The -x509 command option is used for a self-signed certificate. 1826 days gives us a cert valid for 5 years.

On Windows, you can double-click the root certificate we just created (ca.crt), and inspect it:

Next step: create our subordinate CA that will be used for the actual signing. First, generate the key:

openssl genrsa -out ia.key 4096

Then, request a certificate for this subordinate CA:

openssl req -new -key ia.key -out ia.csr -config openssl.cnf

Make sure that the Common Name you enter here is different from the Common Name you entered previously for the root CA. If they are the same, you will get an error later on when creating the pkcs12 file.

Next step: process the request for the subordinate CA certificate and get it signed by the root CA.

Here the command requires an extra option, that I did not use in previous how-tos. We need a small text file (altname.cnf), with the following content:

subjectAltName=DNS:www.didierstevens.com

I use the same value as I used for the Common Name (CN): http://www.didierstevens.com.

This subjectAltName is necessary, since Google Chrome version 58 and later no longer use the CN when there is no subjectAltName.

After creating this altname.cnf file, we can issue this command to create the subordinate CA signed by the root CA:

openssl x509 -req -days 730 -in ia.csr -CA ca.crt -CAkey ca.key -set_serial 01 -out ia.crt -extfile altname.cnf

The certificate (ia.crt) will be valid for 2 years (730 days) and I decided to choose my own serial number 01 for this cert (-set_serial 01). For the root CA, I let OpenSSL generate a random serial number.

You can also inspect this certificate (ia.crt) with Windows:

That’s all there is to it! Of course, there are many options I didn’t use. Consult the OpenSSL documentation for more info. For example, I didn’t restrict my subordinate CA key usage to digital signatures. It can be used for anything, even making another subordinate CA. When you buy a code signing certificate, the CA company will limit its use to code signing. And I did not use passwords to protect my keys. In a production environment, you want to protect your keys with passwords.

To use this subordinate CA key for Authenticode signatures with Microsoft’s signtool, you’ll have to package the keys and certs in a PKCS12 file:

openssl pkcs12 -export -out ia.p12 -inkey ia.key -in ia.crt -chain -CAfile ca.crt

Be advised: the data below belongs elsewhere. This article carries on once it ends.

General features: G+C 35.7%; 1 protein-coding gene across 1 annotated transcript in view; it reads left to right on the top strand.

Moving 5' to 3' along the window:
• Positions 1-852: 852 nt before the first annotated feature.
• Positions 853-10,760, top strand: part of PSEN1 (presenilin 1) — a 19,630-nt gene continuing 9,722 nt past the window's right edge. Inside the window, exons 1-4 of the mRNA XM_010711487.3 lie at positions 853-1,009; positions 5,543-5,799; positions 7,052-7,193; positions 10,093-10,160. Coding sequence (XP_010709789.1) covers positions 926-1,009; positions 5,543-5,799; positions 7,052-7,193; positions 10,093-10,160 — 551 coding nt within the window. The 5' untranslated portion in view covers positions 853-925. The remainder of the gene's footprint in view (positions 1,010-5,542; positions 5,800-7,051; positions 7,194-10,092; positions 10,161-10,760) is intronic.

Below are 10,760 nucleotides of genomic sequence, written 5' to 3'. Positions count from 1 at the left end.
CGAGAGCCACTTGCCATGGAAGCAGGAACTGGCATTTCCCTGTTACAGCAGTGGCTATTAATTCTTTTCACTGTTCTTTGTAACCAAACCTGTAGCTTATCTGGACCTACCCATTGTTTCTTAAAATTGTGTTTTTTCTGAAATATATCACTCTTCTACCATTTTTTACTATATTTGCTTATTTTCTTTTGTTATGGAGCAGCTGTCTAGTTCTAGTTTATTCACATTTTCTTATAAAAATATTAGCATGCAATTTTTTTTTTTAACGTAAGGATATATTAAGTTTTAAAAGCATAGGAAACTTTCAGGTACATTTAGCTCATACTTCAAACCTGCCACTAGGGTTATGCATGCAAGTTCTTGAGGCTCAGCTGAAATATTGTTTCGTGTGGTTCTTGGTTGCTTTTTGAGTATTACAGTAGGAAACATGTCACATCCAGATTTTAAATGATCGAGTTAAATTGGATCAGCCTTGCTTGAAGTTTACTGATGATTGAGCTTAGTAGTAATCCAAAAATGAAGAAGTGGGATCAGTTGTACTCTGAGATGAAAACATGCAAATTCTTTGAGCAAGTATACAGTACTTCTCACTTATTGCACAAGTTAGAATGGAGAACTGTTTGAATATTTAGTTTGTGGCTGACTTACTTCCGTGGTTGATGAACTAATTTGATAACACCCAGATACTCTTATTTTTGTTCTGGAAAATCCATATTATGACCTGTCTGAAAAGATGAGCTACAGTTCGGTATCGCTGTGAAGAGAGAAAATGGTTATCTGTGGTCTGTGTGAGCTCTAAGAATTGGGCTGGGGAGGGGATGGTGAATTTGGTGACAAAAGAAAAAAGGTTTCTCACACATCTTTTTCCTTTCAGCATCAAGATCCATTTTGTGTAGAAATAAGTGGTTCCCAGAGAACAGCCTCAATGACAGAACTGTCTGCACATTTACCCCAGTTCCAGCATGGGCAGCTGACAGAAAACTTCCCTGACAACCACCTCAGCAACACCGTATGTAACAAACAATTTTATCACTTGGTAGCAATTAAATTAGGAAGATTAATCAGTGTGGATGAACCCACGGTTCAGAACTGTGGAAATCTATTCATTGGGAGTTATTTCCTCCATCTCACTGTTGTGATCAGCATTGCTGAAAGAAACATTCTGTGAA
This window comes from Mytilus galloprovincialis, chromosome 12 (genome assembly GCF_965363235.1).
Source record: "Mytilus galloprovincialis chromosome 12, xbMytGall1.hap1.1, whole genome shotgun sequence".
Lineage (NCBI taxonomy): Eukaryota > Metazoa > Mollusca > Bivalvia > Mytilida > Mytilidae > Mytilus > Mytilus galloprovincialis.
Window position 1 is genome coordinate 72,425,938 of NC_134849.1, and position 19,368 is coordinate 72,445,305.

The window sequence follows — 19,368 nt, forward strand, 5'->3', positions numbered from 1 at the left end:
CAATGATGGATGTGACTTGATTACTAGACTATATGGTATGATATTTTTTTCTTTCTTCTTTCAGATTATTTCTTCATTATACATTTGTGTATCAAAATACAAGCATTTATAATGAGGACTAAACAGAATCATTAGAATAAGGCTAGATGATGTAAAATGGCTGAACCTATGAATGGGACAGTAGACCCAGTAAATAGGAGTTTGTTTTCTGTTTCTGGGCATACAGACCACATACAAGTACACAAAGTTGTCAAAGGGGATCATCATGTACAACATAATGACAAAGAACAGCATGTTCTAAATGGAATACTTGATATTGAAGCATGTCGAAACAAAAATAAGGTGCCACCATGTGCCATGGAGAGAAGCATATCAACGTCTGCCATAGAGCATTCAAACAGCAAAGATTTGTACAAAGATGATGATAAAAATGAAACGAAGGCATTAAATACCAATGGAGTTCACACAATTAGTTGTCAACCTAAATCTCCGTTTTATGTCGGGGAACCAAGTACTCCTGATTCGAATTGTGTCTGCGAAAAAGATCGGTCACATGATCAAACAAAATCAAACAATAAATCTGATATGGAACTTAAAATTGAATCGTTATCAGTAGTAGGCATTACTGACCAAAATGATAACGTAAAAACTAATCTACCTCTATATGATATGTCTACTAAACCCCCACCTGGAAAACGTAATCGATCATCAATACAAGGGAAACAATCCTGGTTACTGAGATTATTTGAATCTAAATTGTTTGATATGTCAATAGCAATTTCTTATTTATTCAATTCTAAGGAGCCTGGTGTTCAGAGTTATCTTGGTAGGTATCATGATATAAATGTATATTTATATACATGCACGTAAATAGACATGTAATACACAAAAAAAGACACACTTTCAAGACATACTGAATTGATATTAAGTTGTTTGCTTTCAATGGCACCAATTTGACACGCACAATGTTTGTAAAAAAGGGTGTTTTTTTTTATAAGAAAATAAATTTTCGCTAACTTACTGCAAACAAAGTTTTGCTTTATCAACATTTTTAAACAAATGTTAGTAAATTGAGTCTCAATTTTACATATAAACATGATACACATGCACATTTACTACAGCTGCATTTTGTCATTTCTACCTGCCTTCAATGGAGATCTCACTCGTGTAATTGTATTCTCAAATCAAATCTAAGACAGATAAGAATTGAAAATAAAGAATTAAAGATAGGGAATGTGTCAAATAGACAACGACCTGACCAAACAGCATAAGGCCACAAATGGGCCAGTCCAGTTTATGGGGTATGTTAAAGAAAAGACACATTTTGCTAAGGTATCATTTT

Then it can be used to sign a Windows PE file:

signtool sign /f ia.p12 /fd sha256 /td sha256 /tr http://timestamp.globalsign.com/?signature=sha2 Dialog42.exe

Some Observations

Configuration file

Some OpenSSL commands (like the req command we used) require the openssl.cnf configuration file. That is why on Windows, we use command option: -config openssl.cnf

If we do not use this command option on Windows, we get an error:

Can't open C:/Windows/System32/OpenSSL/ssl/openssl.cnf for reading, No such file or directory
22256:error:02001003:system library:fopen:No such process::0:fopen('C:/Windows/System32/OpenSSL/ssl/openssl.cnf','r')
22256:error:2006D080:BIO routines:BIO_new_file:no such file::0:

Even if we run openssl.exe in the same folder as openssl.cnf.

Another option is to set environment variable OPENSSL_CONF to point to the configuration file:

set OPENSSL_CONF= c:\Demo\openssl-1.1.1i_2-win32-mingw\openssl.cnf

Then we can issue commands without referencing the openssl.cnf explicitly:

Command option subj

When we use command req like we did, we are prompted for extra information. This extra information can be passed via the command line too, with command option -subj:

openssl req -new -x509 -days 1826 -key ca.key -out ca.crt -subj “/C=BE/ST=/L=Brussels/O=Didier Stevens/OU=/CN=didierstevens.com/emailAddress=ca@didierstevens.com” -config openssl.cnf

Do not use interactive mode

Interactive mode in OpenSSL, is when you launch opensll.exe, and then issue commands at the OpenSSL prompt, like this:

The error message:

problem creating object tsa_policy1=1.2.3.4.1
25156:error:08064066:object identifier routines:OBJ_create:oid exists::0: